What is gestational diabetes?

What is gestational diabetes?


By Alisha Ebrahimji

Babies may be born larger than normal because of a condition called gestational diabetes. That explains why baby Jasleen, born in Germany last week, weighed more than 13 pounds.

Her mother had gestational diabetes, but her condition wasn’t discovered until she went into labor and checked herself into University Hospital Leipzig.

Gestational diabetes develops during pregnancy and resembles other forms of diabetes in that it affects how your cells use sugar (glucose).

With gestational diabetes, a mother’s blood sugar should return to normal soon after delivery. However, the condition puts women at risk for type 2 diabetes in the future.

For every 100 pregnant women in the U.S, two to 10 will have gestational diabetes, the Center for Disease Control and Prevention says.

A woman who has gestational diabetes during pregnancy and maintains a high blood-sugar level may have a baby born abnormally large, weighing 9 pounds or more, the CDC says. A baby’s large size creates problems for the delivery of the child through the birth canal and may cause nerve damage in the child’s shoulder during birth.

“A very large baby has an increased chance of being overweight or obese later in life,” the CDC says. “Being overweight or obese increases the chance of also having diabetes later in life.”

Gestational diabetes results from hormonal changes that every woman has during pregnancy, according to the Cleveland Clinic. Elevated levels of certain hormones made in the placenta disrupt insulin’s ability to manage glucose, a condition called insulin resistance. (The placenta is the organ connecting the baby by the umbilical cord to the uterus and sends nutrients from mother to child.)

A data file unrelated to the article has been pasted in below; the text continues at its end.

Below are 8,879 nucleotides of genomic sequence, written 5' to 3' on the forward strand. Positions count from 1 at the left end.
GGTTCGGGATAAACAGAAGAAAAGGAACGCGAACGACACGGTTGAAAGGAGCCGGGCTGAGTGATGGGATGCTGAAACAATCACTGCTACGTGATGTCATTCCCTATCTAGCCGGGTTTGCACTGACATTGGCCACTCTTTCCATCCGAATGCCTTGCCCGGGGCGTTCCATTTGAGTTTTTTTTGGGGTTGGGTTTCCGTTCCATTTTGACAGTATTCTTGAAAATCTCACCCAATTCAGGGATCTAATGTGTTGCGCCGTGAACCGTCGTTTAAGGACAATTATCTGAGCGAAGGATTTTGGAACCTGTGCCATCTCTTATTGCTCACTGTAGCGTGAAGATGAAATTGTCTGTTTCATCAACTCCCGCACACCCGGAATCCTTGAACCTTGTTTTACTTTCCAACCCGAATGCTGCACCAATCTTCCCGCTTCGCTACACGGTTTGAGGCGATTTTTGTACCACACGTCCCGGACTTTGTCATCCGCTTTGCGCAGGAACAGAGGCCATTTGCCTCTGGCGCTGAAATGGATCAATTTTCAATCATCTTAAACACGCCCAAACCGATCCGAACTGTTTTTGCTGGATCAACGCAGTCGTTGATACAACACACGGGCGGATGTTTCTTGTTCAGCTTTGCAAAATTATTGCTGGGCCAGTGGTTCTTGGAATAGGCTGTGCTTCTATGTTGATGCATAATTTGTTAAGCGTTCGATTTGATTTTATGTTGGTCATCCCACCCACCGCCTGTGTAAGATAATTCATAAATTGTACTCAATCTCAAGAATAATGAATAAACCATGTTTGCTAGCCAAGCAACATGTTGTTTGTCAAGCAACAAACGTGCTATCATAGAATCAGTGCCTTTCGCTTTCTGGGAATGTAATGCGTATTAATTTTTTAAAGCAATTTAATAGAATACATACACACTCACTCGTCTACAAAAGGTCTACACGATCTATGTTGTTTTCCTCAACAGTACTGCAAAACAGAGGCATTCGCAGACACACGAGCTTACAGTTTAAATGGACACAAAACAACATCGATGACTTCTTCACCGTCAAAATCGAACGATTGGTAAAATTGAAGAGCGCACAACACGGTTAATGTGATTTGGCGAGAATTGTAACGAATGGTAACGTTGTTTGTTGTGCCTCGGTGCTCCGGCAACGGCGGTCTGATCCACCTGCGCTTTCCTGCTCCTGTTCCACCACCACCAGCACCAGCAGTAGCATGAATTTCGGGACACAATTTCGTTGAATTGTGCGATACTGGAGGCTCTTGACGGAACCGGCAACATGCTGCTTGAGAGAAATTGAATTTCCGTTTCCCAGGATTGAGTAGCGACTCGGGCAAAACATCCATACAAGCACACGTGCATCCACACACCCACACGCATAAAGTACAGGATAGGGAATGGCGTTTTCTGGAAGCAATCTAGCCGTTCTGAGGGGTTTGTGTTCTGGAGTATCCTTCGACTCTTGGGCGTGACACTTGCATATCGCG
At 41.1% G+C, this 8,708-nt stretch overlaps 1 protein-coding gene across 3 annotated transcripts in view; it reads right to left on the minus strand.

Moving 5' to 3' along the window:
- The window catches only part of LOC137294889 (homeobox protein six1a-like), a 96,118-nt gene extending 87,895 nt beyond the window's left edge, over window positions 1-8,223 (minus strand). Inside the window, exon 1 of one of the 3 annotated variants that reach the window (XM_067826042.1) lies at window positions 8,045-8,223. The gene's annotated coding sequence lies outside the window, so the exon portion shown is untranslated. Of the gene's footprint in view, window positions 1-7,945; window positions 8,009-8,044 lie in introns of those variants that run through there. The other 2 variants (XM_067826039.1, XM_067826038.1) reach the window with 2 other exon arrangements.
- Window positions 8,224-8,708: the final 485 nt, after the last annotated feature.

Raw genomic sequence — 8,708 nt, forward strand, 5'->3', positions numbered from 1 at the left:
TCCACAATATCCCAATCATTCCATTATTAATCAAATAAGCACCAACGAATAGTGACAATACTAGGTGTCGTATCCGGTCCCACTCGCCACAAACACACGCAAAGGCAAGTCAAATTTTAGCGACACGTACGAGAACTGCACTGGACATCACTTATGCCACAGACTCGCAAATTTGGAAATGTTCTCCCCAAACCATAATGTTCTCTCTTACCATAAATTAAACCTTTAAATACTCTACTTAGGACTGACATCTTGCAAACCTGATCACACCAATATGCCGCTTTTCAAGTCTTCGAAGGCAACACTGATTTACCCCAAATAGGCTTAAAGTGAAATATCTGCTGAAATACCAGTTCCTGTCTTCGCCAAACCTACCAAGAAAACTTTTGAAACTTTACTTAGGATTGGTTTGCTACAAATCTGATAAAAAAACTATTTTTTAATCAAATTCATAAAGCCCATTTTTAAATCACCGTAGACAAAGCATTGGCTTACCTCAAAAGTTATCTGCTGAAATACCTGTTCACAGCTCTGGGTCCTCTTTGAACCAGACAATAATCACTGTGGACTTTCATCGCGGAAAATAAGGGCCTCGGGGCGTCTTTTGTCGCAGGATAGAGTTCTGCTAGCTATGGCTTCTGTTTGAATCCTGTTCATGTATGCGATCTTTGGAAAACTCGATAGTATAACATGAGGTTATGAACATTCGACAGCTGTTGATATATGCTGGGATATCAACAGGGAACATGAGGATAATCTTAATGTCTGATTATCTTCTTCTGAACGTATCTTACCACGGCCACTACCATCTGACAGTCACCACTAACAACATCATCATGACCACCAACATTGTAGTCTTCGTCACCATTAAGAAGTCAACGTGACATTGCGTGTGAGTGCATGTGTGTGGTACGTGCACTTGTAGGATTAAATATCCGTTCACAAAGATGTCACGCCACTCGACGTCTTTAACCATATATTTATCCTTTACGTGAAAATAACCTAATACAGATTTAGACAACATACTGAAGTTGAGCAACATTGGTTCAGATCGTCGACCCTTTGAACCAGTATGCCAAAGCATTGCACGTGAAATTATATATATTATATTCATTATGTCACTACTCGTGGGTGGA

As the placenta becomes larger throughout pregnancy, it creates more hormones, which, in turn, increases the insulin resistance, the Cleveland Clinic said.

The mother’s pancreas is typically able to make three times the normal amount of insulin to beat this resistance, according to the Cleveland Clinic. If the pancreas can’t produce the required amount of insulin, however, sugar levels will rise, and the woman will have gestational diabetes.

You may be at risk for gestational diabetes if you are overweight before becoming pregnant, have a family history of diabetes, are older than 25, have previously giving birth to a baby over 9 pounds, previously gave birth to a stillborn baby, have had gestational diabetes with a previous pregnancy or have been diagnosed with pre-diabetes, the Cleveland Clinic said.

Women typically find out whether they have gestational diabetes between the 24th and 28th weeks of pregnancy, according to the Cleveland Clinic. That’s when insulin resistance usually begins.

If you previously had gestational diabetes or if your doctor is concerned about your risk of developing it, you can be tested for the condition before the 13th week of pregnancy, according to the Cleveland Clinic.

An oral glucose tolerance test is used to screen for gestational diabetes. This involves consuming 50 grams of glucose in a beverage. Your body will absorb the glucose and cause your blood sugar levels to rise within 30 to 60 minutes, according to the Cleveland Clinic. Blood samples are taken from a vein in your arm 30 minutes after consuming the sweetened drink so that your doctor can evaluate how your body processes glucose.

According to the Mayo Clinic, expectant mothers can control gestational diabetes by eating healthy foods, exercising and, if required, taking medication.

Treatment may include monitoring blood sugar four to five times a day, which involves drawing a drop of blood from your finger and testing it with a blood glucose meter.

Your health care providers will monitor and manage your blood sugar levels during labor and delivery. Following up with blood sugar checks after the baby is born is also important.

You can reduce your risk of developing type 2 diabetes later on by continuing to eat a healthy diet and getting regular exercise.

CNN’s Dana Ford contributed to this report.

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